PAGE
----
Opposite the monastery, a footpath down towards the Mediterranean leads to another grotto called Elijah’s Cave. Here the prophet is said to have meditated before his encounter with the priests of Baal. The cave is also thought to be where Elijah established a “school of prophets”.

Mount Carmel’s most spectacular religious memorial, however, is the Baha’i Shrine of the Báb, which runs in manicured terraces up the northern slope. The site is a sacred place for Baha’is around the world.

Sites in the area:

Stella Maris Monastery

Elijah’s Cave

Baha’i Shrine

 

In Scripture:

Elijah triumphs over the priests of Baal: 1 Kings 18:1-40

 

 

References

Blaiklock, E. M.: Eight Days in Israel (Ark Publishing, 1980)
Brownrigg, Ronald: Come, See the Place: A Pilgrim Guide to the Holy Land (Hodder and Stoughton, 1985)
Charlesworth, James H.: The Millennium Guide for Pilgrims to the Holy Land (BIBAL Press, 2000)
Freeman-Grenville, G. S. P.: The Holy Land: A Pilgrim’s Guide to Israel, Jordan and the Sinai (Continuum Publishing, 1996)
Gonen, Rivka: Biblical Holy Places: An illustrated guide (Collier Macmillan, 1987)
Inman, Nick, and McDonald, Ferdie (eds): Jerusalem & the Holy Land (Eyewitness Travel Guide, Dorling Kindersley, 2007)

 

External links

Mount Carmel (Wikipedia)
Mount Carmel (BiblePlaces)
Mount Carmel (Catholic Encyclopedia)
Muhraka Hike (Israel by Foot)

Baha’i Shrine

Israel

A golden dome, marble walls, granite pillars and manicured gardens cascading down a slope of Mount Carmel make the Baha’i Shrine in Haifa a spectacularly colourful attraction for visitors.

Baha'i Shrine

Terraces gardens leading down to the Shrine of the Bab (Ron Almog)

The shrine is the world headquarters of the Baha’i faith, a monotheistic religion committed to the unity of humanity and the fundamental oneness of all religions.

The shrine, built in 1953, contains the remains of Siyyid Al Muhammad (1819-50). Known as the Bab, he is revered as the prophet-herald of the Baha’i faith.

The shrine’s nine sides represent the nine major religions of the world. Its dome is covered with 14,000 gold-coated bricks.

Around the shrine are several other buildings of classical design, including the Universal House of Justice, the seat of the Baha’i governing body.

The shrine and its elaborate gardens are an important place of pilgrimage for Baha’is, who number more than 5 million worldwide. They also attract many tourists.

 

Design inspired by doctrines

Baha'i Shrine

Gardens at the entrance to the Baha’i Shrine (Trish Vaughan / Seetheholyland.net)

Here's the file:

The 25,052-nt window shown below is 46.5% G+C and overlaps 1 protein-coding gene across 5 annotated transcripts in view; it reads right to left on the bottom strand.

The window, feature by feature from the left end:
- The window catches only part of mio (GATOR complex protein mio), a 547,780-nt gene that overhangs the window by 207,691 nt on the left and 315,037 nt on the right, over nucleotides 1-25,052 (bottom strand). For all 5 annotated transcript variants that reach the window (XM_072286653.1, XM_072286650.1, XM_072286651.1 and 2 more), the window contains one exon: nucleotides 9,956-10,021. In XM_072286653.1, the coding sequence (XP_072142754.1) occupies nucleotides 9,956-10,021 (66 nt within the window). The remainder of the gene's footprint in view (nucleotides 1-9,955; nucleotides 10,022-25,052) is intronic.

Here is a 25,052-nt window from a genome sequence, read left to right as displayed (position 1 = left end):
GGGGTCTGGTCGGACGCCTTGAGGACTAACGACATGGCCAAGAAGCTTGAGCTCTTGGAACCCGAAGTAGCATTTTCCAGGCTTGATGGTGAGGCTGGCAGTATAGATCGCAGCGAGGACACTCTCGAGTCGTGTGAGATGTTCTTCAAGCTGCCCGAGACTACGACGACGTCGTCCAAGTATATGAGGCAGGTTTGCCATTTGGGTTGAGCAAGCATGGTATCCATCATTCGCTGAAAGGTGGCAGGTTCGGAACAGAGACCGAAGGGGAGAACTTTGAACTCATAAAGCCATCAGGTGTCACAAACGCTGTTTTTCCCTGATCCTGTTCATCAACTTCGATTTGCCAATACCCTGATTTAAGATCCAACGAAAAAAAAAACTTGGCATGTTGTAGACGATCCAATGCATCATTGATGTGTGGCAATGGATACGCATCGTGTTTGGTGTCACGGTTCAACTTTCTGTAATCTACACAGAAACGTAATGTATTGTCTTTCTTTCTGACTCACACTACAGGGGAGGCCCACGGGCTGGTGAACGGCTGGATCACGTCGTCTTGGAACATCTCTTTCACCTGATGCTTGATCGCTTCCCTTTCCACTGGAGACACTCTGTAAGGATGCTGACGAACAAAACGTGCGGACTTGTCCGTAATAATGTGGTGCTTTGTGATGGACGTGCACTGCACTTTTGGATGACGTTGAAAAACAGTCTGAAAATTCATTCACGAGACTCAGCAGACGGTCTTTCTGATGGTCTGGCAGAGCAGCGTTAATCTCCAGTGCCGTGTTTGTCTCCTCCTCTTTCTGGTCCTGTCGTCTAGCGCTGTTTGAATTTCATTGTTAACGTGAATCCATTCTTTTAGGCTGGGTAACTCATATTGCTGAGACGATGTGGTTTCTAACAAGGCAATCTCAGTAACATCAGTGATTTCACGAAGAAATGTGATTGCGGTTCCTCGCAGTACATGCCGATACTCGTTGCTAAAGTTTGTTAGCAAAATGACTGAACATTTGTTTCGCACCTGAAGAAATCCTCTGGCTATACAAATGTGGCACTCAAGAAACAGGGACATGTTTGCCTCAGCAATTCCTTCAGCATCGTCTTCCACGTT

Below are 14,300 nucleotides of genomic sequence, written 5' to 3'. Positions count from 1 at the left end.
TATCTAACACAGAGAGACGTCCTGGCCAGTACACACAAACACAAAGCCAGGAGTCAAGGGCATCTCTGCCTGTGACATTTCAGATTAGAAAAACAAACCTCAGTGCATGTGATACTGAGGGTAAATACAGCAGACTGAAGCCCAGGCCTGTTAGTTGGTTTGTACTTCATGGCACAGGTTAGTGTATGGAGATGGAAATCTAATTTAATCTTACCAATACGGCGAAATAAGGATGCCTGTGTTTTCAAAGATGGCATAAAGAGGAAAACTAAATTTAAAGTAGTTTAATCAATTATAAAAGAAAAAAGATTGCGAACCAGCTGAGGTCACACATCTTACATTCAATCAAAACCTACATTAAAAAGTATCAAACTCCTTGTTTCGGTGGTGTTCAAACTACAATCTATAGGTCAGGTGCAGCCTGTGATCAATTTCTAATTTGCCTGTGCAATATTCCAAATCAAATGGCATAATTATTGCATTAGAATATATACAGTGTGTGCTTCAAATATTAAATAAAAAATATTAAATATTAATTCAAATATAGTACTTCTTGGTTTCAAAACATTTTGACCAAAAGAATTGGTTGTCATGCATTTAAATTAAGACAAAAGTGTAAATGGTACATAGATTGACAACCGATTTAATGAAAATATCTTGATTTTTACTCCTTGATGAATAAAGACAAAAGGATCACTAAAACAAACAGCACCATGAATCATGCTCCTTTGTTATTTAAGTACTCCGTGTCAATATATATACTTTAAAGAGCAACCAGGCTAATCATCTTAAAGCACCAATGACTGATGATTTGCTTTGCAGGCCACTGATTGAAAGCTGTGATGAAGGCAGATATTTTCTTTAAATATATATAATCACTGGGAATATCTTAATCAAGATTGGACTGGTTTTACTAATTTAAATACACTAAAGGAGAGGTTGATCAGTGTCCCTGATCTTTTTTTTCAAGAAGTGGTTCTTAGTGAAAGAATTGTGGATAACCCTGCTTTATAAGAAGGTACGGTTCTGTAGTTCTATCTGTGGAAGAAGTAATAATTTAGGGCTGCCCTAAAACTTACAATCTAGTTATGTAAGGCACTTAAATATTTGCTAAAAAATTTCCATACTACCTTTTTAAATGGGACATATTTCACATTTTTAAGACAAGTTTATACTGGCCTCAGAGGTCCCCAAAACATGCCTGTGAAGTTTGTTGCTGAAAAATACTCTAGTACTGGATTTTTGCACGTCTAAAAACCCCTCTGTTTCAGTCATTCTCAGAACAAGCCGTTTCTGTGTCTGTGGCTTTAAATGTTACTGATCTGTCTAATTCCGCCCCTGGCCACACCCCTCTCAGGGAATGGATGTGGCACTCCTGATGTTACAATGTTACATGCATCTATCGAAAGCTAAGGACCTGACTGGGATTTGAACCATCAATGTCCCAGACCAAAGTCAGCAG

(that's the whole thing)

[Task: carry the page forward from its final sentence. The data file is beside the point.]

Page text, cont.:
The terraced gardens surrounding the shrine were designed by Iranian architect Fariborz Sahba and inspired by doctrines of the Baha’i faith. They are often called the Hanging Gardens of Haifa.

There are 19 terraces, one for the Shrine of the Bab and the remainder representing the Bab’s first 18 disciples.

The gardens are designed in nine concentric circles resembling waves extending out from the shrine. They include works of stone and metal as well as fountains, shrubbery and expansive lawns.

The irrigation system is computer-controlled. The computer operates hundreds of valves to distribute water throughout the gardens by sprinkling and dripping, based on meteorologic data it receives. The irrigating is done at night and in the early morning, to avoid wasting water by evaporation.

 

Remains brought secretly to Israel

Siyyid Al Muhammad, whose remains are in the Baha’i Shrine, is regarded as the forerunner of the Baha’i faith. In 1844 he proclaimed the imminent arrival of the Promised One, a messianic figure expected by Shi’a Muslims in Persia, and he became known as the Bab (the “Gate” in Arabic).

Baha'i Shrine

Shrine of the Bab (© Deror Avi)

He and his followers were persecuted and the Bab himself was executed by a firing squad in 1850. His remains were later brought secretly to Israel and were interred in the Mount Carmel shrine.

The Baha’i faith was founded by the Bab’s chief follower, Mizra Hussein Ali, who in 1863 claimed to be the Promised One. He became known as Bahá’u’lláh (“Glory of God”).

Bahá’u’lláh’s insistence that diversity of religion should cease and differences of race be annulled inevitably provoked violent opposition. He was expelled from Tehran and in 1868 the Ottoman penal colony of Akko (now Acre) became his final place of exile. He died there in 1892.

Baha’is believe in one God and emphasise the spiritual unity of all humankind. They see Abraham, Jesus, the Buddha and Muhammad as messengers whose teachings were fulfilled by Bahá’u’lláh’s life and work.

Beautiful gardens also surround the grave of Baha’u’llah at Bahji, just north of Acre (Akko).

 

Other sites in the area:

Mount Carmel

Stella Maris Monastery

Elijah’s Cave

 

Administered by: Baha’i International Community

 

Phone: 972-4-8313131

Open: Shrine 9am-noon; gardens, 9am-5pm daily. Entry is free.

 

References

Inman, Nick, and McDonald, Ferdie (eds): Jerusalem & the Holy Land (Eyewitness Travel Guide, Dorling Kindersley, 2007)
Murphy-O’Connor, Jerome: The Holy Land: An Oxford Archaeological Guide from Earliest Times to 1700 (Oxford University Press, 2005)

 

 

External link

The Baha’i Gardens (Baha’i International Community)